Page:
Olmert Pays Tribute to Yosef Lapid Calling Him a 'Jew Through and Through'

Prime Minister Ehud Olmert on Sunday paid tribute to former cabinet member and close friend Yosef (Tommy) Lapid, who died at age 77 earlier in the day, saying "he was a Jew through and through."

"We have lost a dear man, a dear Jew and an irreplaceable friend," Olmert continued.

Lapid succumbed to cancer early Sunday. He was hospitalized some six months ago after suffering a heart attack in his home.

Lapid was "a Holocaust survivor who lived and breathed Jewish fate, Jewish history and the Jewish future throughout his life," Olmert said.

The prime minister met Lapid for the last time on Tuesday when he visited him at Ichilov Hospital. His visit came shortly after the testimony of American fundraiser Morris Talansky, a key witness in the corruption investigation currently underway against Olmert.

Olmert sat by Lapid's bedside for two hours. During that time, the pair spoke very little as Lapid passed in and out of consciousness.

On Thursday, Lapid phoned Olmert's office, after which the prime minister returned the call at 8 P.M., and the two spoke to each other for the last time.

Journalist Amnon Dankner, a close friend of Lapid's, said that, "His mouth and heart were alike, and he was as loyal to himself as he was loyal to his family and to the people he loved. He was also not a man who was hated by his opponents."

Dankner added: "He had a huge appetite for life. He was a very educated man with a very broad understanding. A man who renewed himself every day. He will leave a huge void in my heart, which never be filled."

Even Lapid's many adversaries had kind words for him. "He was a man whose mouth and soul were on equal ground," Aryeh Deri, a former leader of the ultra-Orthodox Shas party, told Army Radio. "You knew that what he had to say to you he would say to your face."

Lapid headed the Shinui Party, which sought to curb the growing political power of ultra-Orthodox parties. During the 16th Knesset, he served as justice minister and deputy prime minister.

A Holocaust survivor born under the name Tomislav Lampel in Benovitz, Serbia, Lapid later left politics to become chairman of the Yad Vashem Holocaust memorial council.

During the war, his father was taken to a concentration camp and was killed two weeks before liberation. Lapid and his mother were placed with a group of Jews in Budapest whom the Nazis planned on killing along the banks of the river Danube. He was saved at the last minute, however, after his mother hid him and herself inside a toilet.

"As I've said, there I became a Zionist," Lapid told Haaretz in a 1995 interview, "because there I understood that there is not enough space in the whole world for a 13-year-old Jewish boy - so there must be one place for us. In Israel."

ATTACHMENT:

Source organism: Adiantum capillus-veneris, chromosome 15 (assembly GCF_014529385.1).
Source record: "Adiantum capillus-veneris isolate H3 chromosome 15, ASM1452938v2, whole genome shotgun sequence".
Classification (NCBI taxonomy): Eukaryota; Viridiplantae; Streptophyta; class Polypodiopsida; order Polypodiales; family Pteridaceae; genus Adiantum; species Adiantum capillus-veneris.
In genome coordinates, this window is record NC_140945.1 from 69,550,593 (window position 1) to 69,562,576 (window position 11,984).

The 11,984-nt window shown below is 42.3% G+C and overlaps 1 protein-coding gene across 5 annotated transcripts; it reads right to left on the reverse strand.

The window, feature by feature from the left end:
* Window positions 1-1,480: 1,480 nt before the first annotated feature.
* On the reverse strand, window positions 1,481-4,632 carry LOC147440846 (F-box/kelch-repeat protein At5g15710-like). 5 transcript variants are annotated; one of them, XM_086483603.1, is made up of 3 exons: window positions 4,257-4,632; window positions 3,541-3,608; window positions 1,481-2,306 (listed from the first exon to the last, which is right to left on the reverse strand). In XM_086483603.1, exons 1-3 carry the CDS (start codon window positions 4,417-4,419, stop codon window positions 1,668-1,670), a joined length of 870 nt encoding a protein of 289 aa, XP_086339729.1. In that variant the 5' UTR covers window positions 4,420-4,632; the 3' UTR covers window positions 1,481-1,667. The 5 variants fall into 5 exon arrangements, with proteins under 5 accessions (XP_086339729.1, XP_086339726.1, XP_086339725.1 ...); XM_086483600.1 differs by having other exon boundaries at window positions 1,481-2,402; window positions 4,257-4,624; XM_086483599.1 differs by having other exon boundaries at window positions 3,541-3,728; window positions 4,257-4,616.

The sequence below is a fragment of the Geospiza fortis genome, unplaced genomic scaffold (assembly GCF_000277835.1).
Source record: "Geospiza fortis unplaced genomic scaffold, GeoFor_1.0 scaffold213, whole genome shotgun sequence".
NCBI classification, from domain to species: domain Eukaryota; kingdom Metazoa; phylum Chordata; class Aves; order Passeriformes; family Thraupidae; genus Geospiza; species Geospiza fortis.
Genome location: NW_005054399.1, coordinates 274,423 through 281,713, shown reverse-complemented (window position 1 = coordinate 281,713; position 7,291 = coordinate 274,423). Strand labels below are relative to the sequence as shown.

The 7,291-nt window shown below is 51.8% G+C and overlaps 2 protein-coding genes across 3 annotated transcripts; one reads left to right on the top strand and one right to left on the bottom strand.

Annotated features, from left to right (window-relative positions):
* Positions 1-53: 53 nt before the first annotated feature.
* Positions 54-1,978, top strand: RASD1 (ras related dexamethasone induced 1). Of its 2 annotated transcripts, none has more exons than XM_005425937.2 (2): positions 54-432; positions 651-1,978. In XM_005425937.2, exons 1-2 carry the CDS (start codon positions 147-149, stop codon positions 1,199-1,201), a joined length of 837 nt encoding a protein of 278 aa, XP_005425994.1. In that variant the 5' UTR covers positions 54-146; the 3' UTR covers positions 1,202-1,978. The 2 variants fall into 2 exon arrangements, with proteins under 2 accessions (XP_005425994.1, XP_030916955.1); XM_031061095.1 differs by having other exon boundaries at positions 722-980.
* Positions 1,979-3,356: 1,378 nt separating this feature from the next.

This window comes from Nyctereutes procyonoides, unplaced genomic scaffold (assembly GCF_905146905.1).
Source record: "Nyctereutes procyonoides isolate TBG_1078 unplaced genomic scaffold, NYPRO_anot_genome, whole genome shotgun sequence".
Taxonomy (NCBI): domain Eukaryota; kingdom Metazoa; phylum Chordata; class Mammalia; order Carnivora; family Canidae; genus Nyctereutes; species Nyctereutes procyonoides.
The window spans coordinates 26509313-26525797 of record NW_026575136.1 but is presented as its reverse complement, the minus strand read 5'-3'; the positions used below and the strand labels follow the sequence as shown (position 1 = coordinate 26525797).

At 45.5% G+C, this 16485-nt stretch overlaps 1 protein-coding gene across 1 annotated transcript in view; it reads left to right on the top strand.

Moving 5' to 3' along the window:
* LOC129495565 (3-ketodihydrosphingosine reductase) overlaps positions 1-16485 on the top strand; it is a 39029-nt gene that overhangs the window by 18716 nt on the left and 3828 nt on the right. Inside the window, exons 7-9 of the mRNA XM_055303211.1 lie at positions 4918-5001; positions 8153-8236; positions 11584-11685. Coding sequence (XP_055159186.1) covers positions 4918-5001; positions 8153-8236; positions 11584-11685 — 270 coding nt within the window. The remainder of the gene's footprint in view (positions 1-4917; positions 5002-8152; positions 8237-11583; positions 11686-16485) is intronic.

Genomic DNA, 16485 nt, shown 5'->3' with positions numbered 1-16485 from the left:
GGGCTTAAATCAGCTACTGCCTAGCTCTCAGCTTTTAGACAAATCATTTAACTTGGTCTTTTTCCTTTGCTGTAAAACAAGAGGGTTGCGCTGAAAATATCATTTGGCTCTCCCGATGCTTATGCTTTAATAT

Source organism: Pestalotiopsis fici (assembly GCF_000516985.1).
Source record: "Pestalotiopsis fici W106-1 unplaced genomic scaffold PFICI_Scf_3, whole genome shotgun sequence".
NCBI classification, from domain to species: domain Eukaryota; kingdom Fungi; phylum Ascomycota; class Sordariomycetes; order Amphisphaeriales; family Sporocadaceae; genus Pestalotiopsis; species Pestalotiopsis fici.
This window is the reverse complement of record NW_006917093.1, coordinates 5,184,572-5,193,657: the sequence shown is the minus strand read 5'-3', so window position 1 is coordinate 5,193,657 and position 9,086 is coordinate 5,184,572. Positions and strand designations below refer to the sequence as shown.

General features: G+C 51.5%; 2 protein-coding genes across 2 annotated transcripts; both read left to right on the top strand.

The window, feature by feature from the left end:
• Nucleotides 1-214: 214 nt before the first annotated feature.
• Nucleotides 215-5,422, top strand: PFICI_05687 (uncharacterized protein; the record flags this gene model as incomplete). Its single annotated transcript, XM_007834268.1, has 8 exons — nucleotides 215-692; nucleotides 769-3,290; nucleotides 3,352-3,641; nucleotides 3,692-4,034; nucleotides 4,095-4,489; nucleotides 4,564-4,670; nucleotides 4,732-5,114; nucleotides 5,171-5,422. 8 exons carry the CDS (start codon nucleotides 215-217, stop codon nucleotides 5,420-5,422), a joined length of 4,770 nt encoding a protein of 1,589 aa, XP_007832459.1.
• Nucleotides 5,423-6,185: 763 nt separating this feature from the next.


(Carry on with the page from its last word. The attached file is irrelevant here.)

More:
Lapid subsequently immigrated to Israel with his mother three years after the war at the age of 17.

He was immediately drafted into the Israel Defense Forces, where he served as a mechanic. Later on, he studied law at Tel Aviv University, and began to write for the Hungarian-language newspaper Uj Kelet, under the tutelage of author and satirist Ephraim Kishon.

Kishon soon presented him to the founding editor of the Maariv daily newspaper, Azriel Carlebach, who employed Lapid as his personal assistant. It was Carlebach who suggested Lapid Hebraicize his name from Lampel.

Among the top journalists in Israel, Lapid later served as part of the editorial staff at Ma'ariv, as financial director of the Broadcasting Authorities, as a member of the television program Popolitica, and as chairman of the cable television union. He was awarded the Sokolov Prize in 1998.

Lapid was first elected to the Knesset in the 1999 elections, in which his party gained six mandates. In the 16th Knesset, after the 2003 elections, Shinui reached the peak of its strength, receiving fifteen mandates. In the government subsequently formed, Lapid served under prime minister Ariel Sharon as justice minister and deputy prime minister.

Shinui pulled out of the government in December 2004 in protest against a decision to transfer hundreds of millions of shekels to the ultra-Orthodox sector. Lapid was then appointed opposition leader. The condition of his party, though, deteriorated from this point on until its final collapse, evidenced the 2006 elections in which it did not gain any Knesset seats.

Lapid is survived by his wife, the writer Shulamit Lapid, his daughter Meirav and his son Yair, the Channel 2 News presenter and Yedioth Ahronot newspaper columnist. Lapid's oldest daughter Michal died in a road accident in 1984.